Single-use plastic carryout bags will be forbidden in New Jersey beginning May 4, 2022, for grocery shops, food service establishments, and other retail outlets. Additionally, supermarket businesses with a floor space of more than 2,500 square feet will only be permitted to supply or sell reusable carryout bags rather than single-use paper carryout bags. (for more detail information:

What will be included in the Styrofoam ban?
Gov. Phil Murphy signed a single-use plastic bag ban into law on Nov. 4, 2020, which also prohibits anybody from selling or giving away Styrofoam products. This, along with the elimination of paper bags at big food shops in New Jersey, is one of the reasons the ban will likely be regarded as the most stringent in the country.
Unlike the paper bag ban, which allows for certain exclusions based on business size, the Styrofoam prohibition is sweeping and applies to every place and entity.

Restaurants may give single-use paper bags and must serve or transport food in plastic, paper, or metal containers, but no Styrofoam will be permitted, according to the plastic bag legislation.
The following are among individuals who will be harmed, according to the New Jersey Department of Environmental Protection:

  • Restaurants
  • Cafes and Coffee shops
  • Delicatessens
  • Grocery stores and big box stores (of all sizes)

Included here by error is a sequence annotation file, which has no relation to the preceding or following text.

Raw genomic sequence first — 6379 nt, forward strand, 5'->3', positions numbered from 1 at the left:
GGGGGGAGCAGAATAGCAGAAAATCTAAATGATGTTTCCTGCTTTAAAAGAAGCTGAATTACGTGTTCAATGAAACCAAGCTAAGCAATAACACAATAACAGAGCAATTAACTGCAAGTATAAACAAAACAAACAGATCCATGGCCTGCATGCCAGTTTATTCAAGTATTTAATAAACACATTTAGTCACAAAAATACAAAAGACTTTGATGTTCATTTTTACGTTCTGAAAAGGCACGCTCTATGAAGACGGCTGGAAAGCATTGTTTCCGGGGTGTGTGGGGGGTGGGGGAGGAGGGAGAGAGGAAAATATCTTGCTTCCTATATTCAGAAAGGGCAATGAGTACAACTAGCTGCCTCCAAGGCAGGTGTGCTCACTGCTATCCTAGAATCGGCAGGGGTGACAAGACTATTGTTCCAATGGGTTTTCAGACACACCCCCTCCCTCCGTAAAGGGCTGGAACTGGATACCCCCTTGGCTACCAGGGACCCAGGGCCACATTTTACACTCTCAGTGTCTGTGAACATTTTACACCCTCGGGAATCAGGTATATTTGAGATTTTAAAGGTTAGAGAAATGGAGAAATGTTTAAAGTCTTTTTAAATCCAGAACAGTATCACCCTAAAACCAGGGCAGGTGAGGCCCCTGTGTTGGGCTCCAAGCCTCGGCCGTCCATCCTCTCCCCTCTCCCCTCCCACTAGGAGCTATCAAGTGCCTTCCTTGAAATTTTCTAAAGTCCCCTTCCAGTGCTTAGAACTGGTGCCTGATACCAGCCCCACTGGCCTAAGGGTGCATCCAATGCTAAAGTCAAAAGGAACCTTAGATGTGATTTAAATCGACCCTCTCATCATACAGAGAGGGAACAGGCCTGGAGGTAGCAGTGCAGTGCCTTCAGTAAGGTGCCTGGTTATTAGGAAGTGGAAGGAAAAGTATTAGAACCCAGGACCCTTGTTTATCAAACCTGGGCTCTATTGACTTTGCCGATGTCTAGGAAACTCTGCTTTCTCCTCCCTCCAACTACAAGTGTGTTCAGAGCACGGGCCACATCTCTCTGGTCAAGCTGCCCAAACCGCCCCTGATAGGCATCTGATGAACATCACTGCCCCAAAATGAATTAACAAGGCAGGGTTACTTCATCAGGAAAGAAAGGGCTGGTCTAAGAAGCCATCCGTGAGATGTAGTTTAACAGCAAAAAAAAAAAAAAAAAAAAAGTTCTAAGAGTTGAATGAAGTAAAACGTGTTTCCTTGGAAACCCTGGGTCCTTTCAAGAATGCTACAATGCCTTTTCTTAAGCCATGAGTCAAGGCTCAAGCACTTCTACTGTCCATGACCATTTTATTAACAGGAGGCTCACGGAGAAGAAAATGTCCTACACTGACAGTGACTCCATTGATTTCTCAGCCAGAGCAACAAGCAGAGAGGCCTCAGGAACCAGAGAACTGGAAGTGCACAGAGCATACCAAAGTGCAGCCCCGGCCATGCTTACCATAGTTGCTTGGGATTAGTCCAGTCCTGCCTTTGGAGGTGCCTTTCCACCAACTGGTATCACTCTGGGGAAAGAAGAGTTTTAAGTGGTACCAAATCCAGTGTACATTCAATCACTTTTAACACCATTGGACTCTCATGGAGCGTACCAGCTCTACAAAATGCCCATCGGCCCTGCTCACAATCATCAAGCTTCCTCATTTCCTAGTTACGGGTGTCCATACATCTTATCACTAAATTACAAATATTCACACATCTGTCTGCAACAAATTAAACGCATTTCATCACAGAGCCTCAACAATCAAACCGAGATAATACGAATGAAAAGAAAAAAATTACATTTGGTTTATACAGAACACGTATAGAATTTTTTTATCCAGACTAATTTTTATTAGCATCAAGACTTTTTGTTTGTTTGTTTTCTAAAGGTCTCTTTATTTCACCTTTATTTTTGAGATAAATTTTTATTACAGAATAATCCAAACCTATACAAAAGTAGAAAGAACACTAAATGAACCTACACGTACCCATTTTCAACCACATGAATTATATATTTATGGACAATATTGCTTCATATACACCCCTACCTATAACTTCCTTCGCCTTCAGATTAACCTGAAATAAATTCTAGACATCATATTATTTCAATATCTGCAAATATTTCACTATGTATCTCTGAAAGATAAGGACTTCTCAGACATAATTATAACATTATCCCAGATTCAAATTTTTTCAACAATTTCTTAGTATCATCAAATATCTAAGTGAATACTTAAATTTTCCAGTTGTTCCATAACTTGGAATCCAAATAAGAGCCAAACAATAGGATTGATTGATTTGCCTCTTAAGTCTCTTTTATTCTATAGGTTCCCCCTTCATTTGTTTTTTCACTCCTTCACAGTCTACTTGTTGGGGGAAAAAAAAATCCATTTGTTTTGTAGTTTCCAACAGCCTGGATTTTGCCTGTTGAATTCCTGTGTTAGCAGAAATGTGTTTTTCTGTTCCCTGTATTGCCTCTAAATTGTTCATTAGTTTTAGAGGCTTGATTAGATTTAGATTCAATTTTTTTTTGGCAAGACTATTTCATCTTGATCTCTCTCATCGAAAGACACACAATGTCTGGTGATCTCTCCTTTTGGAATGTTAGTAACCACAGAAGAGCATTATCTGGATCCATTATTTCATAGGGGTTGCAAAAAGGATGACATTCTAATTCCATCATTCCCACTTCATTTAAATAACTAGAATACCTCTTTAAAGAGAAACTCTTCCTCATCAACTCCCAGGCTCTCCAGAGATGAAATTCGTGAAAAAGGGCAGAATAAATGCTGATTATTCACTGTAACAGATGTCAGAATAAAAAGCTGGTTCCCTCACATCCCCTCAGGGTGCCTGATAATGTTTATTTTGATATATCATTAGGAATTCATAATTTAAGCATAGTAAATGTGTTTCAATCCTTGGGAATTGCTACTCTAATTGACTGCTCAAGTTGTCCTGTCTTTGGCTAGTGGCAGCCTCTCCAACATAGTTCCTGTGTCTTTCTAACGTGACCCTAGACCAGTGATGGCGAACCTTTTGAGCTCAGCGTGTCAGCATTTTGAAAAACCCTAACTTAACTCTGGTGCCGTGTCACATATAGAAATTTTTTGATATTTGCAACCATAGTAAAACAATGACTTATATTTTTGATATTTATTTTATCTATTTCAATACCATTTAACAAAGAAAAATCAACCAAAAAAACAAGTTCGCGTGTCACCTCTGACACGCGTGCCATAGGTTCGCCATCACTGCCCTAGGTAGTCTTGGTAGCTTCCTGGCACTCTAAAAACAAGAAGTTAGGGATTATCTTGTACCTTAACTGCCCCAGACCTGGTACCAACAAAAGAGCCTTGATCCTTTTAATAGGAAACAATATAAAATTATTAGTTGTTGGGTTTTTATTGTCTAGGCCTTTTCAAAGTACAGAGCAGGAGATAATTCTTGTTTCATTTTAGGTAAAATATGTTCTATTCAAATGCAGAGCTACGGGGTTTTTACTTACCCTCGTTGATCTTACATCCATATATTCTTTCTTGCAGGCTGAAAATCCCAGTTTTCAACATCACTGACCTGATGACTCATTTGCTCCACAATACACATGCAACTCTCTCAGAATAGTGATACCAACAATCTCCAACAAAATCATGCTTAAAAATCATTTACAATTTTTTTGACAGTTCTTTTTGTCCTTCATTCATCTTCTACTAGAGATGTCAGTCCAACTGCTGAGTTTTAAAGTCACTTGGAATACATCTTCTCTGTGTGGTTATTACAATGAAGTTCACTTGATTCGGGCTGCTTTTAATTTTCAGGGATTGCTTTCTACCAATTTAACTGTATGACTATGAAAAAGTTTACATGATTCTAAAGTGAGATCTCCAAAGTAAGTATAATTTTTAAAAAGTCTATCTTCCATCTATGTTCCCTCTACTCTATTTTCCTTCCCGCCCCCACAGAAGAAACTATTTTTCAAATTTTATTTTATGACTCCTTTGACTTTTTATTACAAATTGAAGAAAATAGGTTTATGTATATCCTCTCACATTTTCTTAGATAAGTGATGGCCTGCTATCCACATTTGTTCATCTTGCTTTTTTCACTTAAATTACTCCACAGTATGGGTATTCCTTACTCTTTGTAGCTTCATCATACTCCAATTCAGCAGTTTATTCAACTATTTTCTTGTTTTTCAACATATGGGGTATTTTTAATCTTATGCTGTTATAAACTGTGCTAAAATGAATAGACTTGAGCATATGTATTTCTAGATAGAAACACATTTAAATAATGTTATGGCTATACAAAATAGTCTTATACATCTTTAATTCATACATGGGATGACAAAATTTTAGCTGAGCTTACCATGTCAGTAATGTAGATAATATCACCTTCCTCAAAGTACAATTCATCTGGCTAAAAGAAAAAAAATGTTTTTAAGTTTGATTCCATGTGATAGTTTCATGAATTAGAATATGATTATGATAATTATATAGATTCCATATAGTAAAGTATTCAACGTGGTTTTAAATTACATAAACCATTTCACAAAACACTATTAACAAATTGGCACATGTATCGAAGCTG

• Convenience stores
  • Vending trucks or carts
  • Food trucks
  • Movie theaters
  • Business or institutional cafeterias (like those in office buildings, hospitals, college campuses, etc.)
  • Pharmacies
  • Non-profit organizations
  • Liquor stores
  • Drug stores
  • Retail stores
  • K-12 schools and colleges

“A’polystyrene foam food service product’ is defined as a product made, in whole or in part, of polystyrene foam that is used for selling or providing a food or beverage, and includes but is not limited to a food container, plate, hot or cold beverage cup, meat or vegetable tray, cutlery, or egg carton,” according to the DEP’s website.

What do I need to acquire a waiver for Styrofoam?

According to the DEP, the applicant for a food service company must fulfill one of the following requirements:

  • For a certain polystyrene foam food service product, there is no practicable and commercially accessible alternative
  • There is no reasonably reasonable, commercially available alternative to the polystyrene foam food service product and the individual or firm has a gross yearly income of less than $500,000

Single-use Plastic

Is the Styrofoam prohibition applicable to pre-packaged Styrofoam items, such as egg cartons?
Yes, however the DEP stated that these items, including egg cartons, will be excluded for two years from the regulation.
“Provided that the retail outlet selling the eggs in the polystyrene foam egg carton receives the items from the producer in the polystyrene foam egg carton,” the DEP said. “During the rule-making process, the Department will continue to study and analyze the definition of ‘pre-packaged,’ and new (or different) guidance may be applied.”